entirely, accepting it as a close friendship which is more of what it
seems to actually be, and each seek out a different romantic and sexual
partner or spouse as a central or exclusive love/sexual relationship.
Your sexual desires are not likely to just magically go away and his
lack of desire does not seem likely to just magically appear, so I
don’t see trying to continue to push things as they are into the model
you want them to be as a sound option.

I disagree that you choosing either option would worsen your existing relationship. In fact, I’d suggest the opposite.

Clearly, the two of you have a ginormous chasm of incompatibility
when it comes to sex and what both of you want and experience when it
comes to sex, and in my opinion, if either of you keeps trying to make
the other conform to each of your very divergent sexual feelings (or
lack thereof) and needs, I think THAT is where you are going to see
your relationship really disintegrate. I think that either of you
trying to get the other to conform is going to leave both of you
feeling lousier about yourselves. As well, any two people pushing each
other to have sex that either partner doesn’t really want isn’t healthy
for either and is not going to lead to a healthy relationship or a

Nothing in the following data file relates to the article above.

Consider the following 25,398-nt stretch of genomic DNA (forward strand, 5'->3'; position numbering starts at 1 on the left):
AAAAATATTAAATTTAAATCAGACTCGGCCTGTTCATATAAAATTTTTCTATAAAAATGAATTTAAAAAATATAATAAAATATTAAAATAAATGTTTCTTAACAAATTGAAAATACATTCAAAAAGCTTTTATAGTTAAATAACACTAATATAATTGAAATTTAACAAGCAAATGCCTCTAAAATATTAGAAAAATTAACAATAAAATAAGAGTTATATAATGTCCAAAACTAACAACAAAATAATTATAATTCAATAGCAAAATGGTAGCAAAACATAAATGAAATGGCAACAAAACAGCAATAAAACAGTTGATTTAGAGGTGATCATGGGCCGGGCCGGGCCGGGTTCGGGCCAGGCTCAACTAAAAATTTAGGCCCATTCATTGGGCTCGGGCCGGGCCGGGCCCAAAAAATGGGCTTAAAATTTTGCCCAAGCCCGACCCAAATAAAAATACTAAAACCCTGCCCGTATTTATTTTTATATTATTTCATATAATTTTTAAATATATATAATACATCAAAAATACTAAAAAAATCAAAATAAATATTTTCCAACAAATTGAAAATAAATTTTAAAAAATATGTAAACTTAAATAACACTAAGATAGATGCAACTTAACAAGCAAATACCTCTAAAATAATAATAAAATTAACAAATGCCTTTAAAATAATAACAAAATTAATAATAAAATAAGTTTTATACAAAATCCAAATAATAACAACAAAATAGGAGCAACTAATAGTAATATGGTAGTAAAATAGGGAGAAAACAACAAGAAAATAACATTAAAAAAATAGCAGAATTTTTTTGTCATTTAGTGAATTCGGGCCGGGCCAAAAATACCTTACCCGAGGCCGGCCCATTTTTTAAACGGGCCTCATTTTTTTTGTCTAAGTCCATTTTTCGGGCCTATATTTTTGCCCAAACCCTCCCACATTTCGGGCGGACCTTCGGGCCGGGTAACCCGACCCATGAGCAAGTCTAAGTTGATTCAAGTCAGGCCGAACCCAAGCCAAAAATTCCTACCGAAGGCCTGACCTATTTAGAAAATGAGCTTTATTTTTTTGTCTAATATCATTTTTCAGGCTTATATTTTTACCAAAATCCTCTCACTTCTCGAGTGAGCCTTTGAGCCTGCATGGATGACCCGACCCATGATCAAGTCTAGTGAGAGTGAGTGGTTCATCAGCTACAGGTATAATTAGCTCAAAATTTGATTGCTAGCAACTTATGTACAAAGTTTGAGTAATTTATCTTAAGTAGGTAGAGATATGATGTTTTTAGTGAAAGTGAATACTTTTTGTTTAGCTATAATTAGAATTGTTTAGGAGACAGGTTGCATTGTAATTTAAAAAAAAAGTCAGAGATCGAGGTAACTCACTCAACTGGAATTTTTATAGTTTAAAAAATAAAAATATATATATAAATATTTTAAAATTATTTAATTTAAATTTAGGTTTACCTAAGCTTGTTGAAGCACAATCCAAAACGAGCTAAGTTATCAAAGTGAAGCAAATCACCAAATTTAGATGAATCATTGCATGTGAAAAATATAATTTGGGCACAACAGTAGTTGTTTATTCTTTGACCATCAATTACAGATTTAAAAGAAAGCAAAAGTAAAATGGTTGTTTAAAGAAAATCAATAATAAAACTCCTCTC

healthy, satisfying sex life. Part of why your esteem may be taking
such hard hits is that those rare times you two do anything sexual when
he really would prefer not to, and you know that, can’t leave you
feeling very good. Knowing and feeling that someone is doing something
only or mostly out of obligation — or to try and conform — that is
supposed to be based in and an active expression of a mutally shared
pleasure and desire is no doubt going to leave both people feeling
pretty rank if they have any real awareness of the underlying reality
at hand. If he’s completely turned off and grossed out by bodies and
body parts, including yours, I have a hard time imagining that when
these sexual interchanges between you do happen they are at all
positive.

You know, there are many different scenarios in which a given
romantic, sexual or other kind of relationship just is or becomes
incompatible as that kind of relationship. Lovers turn into
friends over time all the time, friends into lovers. People who are
married divorce or separate, people in long-term committed partnerships
part ways. People in open relationships sometimes close them and become